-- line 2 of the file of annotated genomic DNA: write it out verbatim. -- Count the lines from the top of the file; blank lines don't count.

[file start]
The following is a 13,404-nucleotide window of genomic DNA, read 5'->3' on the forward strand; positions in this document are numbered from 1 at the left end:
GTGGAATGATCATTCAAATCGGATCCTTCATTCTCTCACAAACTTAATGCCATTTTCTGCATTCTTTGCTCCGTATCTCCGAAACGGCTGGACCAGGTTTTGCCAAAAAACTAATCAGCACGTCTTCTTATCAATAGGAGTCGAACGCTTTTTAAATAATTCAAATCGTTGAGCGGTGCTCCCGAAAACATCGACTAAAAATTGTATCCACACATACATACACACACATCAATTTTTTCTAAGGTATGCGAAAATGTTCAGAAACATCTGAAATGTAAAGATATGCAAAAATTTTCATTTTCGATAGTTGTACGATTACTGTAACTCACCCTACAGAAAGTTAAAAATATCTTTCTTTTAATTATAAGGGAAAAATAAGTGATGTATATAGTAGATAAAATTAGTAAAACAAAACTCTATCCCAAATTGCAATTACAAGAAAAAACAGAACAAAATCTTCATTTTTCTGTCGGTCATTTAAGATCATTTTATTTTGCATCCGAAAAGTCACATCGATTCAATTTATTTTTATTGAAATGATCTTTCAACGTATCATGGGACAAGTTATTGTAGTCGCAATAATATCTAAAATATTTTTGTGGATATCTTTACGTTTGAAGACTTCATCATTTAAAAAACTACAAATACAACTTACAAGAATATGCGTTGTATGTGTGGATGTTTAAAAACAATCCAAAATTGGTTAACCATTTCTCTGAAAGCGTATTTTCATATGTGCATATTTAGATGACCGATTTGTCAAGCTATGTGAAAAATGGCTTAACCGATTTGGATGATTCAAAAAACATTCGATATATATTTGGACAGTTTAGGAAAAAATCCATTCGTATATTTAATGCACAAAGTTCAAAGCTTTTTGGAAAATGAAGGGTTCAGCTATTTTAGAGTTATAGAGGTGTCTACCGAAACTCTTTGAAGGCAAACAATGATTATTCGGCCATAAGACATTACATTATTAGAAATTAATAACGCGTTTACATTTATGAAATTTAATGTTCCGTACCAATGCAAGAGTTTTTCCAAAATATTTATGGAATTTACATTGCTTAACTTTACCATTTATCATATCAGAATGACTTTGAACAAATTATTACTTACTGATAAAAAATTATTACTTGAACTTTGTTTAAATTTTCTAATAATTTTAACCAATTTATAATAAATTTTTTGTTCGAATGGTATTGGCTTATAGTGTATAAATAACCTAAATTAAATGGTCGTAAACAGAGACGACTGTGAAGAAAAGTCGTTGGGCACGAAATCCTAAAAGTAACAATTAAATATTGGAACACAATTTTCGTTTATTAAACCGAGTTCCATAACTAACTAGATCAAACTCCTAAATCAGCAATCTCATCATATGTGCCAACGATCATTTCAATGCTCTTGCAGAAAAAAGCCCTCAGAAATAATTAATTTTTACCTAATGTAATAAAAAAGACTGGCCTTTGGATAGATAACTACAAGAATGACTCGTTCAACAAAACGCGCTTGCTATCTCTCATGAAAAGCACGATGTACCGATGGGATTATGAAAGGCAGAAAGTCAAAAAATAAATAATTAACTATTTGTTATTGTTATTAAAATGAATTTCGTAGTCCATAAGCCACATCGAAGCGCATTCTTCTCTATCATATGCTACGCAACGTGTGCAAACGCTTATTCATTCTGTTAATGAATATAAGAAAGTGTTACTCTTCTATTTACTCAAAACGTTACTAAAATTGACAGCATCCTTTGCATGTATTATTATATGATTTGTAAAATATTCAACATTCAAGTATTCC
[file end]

GTGGAATGATCATTCAAATCGGATCCTTCATTCTCTCACAAACTTAATGCCATTTTCTGCATTCTTTGCTCCGTATCTCCGAAACGGCTGGACCAGGTTTTGCCAAAAAACTAATCAGCACGTCTTCTTATCAATAGGAGTCGAACGCTTTTTAAATAATTCAAATCGTTGAGCGGTGCTCCCGAAAACATCGACTAAAAATTGTATCCACACATACATACACACACATCAATTTTTTCTAAGGTATGCGAAAATGTTCAGAAACATCTGAAATGTAAAGATATGCAAAAATTTTCATTTTCGATAGTTGTACGATTACTGTAACTCACCCTACAGAAAGTTAAAAATATCTTTCTTTTAATTATAAGGGAAAAATAAGTGATGTATATAGTAGATAAAATTAGTAAAACAAAACTCTATCCCAAATTGCAATTACAAGAAAAAACAGAACAAAATCTTCATTTTTCTGTCGGTCATTTAAGATCATTTTATTTTGCATCCGAAAAGTCACATCGATTCAATTTATTTTTATTGAAATGATCTTTCAACGTATCATGGGACAAGTTATTGTAGTCGCAATAATATCTAAAATATTTTTGTGGATATCTTTACGTTTGAAGACTTCATCATTTAAAAAACTACAAATACAACTTACAAGAATATGCGTTGTATGTGTGGATGTTTAAAAACAATCCAAAATTGGTTAACCATTTCTCTGAAAGCGTATTTTCATATGTGCATATTTAGATGACCGATTTGTCAAGCTATGTGAAAAATGGCTTAACCGATTTGGATGATTCAAAAAACATTCGATATATATTTGGACAGTTTAGGAAAAAATCCATTCGTATATTTAATGCACAAAGTTCAAAGCTTTTTGGAAAATGAAGGGTTCAGCTATTTTAGAGTTATAGAGGTGTCTACCGAAACTCTTTGAAGGCAAACAATGATTATTCGGCCATAAGACATTACATTATTAGAAATTAATAACGCGTTTACATTTATGAAATTTAATGTTCCGTACCAATGCAAGAGTTTTTCCAAAATATTTATGGAATTTACATTGCTTAACTTTACCATTTATCATATCAGAATGACTTTGAACAAATTATTACTTACTGATAAAAAATTATTACTTGAACTTTGTTTAAATTTTCTAATAATTTTAACCAATTTATAATAAATTTTTTGTTCGAATGGTATTGGCTTATAGTGTATAAATAACCTAAATTAAATGGTCGTAAACAGAGACGACTGTGAAGAAAAGTCGTTGGGCACGAAATCCTAAAAGTAACAATTAAATATTGGAACACAATTTTCGTTTATTAAACCGAGTTCCATAACTAACTAGATCAAACTCCTAAATCAGCAATCTCATCATATGTGCCAACGATCATTTCAATGCTCTTGCAGAAAAAAGCCCTCAGAAATAATTAATTTTTACCTAATGTAATAAAAAAGACTGGCCTTTGGATAGATAACTACAAGAATGACTCGTTCAACAAAACGCGCTTGCTATCTCTCATGAAAAGCACGATGTACCGATGGGATTATGAAAGGCAGAAAGTCAAAAAATAAATAATTAACTATTTGTTATTGTTATTAAAATGAATTTCGTAGTCCATAAGCCACATCGAAGCGCATTCTTCTCTATCATATGCTACGCAACGTGTGCAAACGCTTATTCATTCTGTTAATGAATATAAGAAAGTGTTACTCTTCTATTTACTCAAAACGTTACTAAAATTGACAGCATCCTTTGCATGTATTATTATATGATTTGTAAAATATTCAACATTCAAGTATTCC